Corporate debt markets have expanded rapidly at home and abroad since the early 1990s. The issuance of corporate bonds and syndicated loans around the world has grown 4 times faster than gross domestic product (GDP) between 1991 and 2014. In developed countries, debt issuance grew from 4 to 16 percent of GDP; in developing countries, from 1 to 4 percent of GDP. Corporate bond and syndicated loan markets also grew much more than equity markets and traditional bank credit to firms.
One concern with the raise in corporate debt levels is that risk is increasing, in particular because of potential currency and maturity mismatches. However, in a new working paper (Cortina, Didier, and Schmukler, 2016), we argue that firms have been raising funds at fairly long terms, 6.3 years on average, with no much differences between developed and developing countries. In the case of developing countries, part of the increase in risk that foreign currency bonds can entail might be compensated by longer maturities. Still, only the largest firms have been able to participate in this issuance activity, particularly in the long end of the maturity spectrum.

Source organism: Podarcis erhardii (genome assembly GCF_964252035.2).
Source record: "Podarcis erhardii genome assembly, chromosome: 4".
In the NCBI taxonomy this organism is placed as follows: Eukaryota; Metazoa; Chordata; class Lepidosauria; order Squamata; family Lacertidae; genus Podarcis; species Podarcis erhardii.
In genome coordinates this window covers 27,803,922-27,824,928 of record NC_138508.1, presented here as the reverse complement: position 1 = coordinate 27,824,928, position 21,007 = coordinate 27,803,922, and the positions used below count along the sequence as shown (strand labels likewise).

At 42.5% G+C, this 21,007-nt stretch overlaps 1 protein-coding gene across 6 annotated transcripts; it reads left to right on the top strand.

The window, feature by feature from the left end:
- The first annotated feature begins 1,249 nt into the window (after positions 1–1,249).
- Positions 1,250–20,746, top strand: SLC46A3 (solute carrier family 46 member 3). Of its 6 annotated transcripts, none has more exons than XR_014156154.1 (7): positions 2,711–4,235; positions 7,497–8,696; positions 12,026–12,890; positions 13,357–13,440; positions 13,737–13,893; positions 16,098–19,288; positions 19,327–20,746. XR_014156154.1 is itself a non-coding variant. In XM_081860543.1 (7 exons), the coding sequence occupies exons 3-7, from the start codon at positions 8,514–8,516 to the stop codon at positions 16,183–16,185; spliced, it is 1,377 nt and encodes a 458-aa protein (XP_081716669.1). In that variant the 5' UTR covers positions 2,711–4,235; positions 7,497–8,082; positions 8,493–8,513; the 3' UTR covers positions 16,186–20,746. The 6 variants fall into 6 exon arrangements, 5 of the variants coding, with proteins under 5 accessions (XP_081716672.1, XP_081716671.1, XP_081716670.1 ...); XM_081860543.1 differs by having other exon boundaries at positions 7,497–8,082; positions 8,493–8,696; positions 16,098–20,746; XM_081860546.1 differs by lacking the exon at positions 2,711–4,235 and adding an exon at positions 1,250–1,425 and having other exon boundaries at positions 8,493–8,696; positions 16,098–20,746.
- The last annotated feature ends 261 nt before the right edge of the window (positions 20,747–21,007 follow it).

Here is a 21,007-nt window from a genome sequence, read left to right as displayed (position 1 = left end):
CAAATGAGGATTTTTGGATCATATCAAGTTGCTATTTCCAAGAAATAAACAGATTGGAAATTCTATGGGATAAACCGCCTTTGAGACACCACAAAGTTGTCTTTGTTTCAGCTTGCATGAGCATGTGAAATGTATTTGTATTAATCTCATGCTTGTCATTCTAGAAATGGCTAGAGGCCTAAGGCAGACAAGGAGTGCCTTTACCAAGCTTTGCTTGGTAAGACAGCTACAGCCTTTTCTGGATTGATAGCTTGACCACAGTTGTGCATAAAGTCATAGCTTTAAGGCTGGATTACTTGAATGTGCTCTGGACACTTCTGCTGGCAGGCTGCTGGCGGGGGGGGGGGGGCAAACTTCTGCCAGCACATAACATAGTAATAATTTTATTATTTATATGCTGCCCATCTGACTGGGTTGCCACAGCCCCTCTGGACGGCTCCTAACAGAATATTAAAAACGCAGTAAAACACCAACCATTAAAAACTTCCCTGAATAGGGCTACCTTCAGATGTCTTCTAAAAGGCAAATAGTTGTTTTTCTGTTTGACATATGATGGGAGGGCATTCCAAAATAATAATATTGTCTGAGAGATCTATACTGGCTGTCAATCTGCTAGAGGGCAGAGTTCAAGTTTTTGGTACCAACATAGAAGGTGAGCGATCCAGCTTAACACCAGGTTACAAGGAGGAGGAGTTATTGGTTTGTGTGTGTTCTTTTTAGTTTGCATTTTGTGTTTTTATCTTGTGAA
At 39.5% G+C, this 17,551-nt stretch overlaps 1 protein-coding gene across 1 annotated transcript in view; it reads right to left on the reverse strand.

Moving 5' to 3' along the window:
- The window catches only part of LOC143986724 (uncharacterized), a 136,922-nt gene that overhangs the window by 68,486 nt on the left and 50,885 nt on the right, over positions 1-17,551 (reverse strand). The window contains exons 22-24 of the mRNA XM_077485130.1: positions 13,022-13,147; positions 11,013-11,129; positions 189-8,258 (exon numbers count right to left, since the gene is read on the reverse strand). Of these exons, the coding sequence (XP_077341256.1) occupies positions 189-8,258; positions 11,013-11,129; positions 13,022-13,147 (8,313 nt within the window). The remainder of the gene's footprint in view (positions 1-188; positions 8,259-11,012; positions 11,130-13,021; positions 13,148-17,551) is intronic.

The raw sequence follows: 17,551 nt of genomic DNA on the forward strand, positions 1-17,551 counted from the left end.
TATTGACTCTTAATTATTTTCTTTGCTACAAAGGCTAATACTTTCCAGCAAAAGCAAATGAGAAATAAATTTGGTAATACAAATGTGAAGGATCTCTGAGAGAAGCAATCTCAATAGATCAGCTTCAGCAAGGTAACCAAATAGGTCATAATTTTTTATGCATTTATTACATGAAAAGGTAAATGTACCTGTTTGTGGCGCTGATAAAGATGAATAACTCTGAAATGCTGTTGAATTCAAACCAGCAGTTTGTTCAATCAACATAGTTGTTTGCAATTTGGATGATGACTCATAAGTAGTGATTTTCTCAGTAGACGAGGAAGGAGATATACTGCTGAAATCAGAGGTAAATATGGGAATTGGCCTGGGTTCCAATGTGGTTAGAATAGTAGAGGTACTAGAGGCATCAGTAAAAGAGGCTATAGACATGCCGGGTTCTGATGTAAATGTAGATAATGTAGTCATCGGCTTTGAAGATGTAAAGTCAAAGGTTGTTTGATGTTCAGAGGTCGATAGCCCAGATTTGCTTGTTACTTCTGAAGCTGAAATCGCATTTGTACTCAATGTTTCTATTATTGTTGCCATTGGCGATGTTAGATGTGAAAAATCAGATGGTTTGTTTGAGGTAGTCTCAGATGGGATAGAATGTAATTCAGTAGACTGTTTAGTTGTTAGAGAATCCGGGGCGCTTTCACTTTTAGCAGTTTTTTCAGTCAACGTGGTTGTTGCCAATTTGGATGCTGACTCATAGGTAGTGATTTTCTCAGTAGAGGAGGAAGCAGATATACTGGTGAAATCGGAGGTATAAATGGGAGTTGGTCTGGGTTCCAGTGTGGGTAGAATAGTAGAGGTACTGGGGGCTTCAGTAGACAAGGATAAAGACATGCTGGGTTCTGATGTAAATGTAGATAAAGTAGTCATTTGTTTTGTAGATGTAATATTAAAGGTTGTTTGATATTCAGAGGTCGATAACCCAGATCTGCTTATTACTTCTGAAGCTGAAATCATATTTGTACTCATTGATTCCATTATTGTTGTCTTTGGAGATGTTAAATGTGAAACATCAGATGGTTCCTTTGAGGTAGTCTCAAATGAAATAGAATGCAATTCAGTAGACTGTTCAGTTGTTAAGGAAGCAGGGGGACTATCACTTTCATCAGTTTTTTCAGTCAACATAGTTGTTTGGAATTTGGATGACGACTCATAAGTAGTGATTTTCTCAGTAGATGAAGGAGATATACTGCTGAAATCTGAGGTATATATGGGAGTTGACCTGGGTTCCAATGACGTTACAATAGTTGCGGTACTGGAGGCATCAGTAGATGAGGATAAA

Cortina, Juan Jose, Didier, Tatiana, and Schmukler, SergioNew insights on , 2015. “How Long Do Corporates Borrow? Evidence from Global Bond and Loan Issuances,” World Bank Working Paper.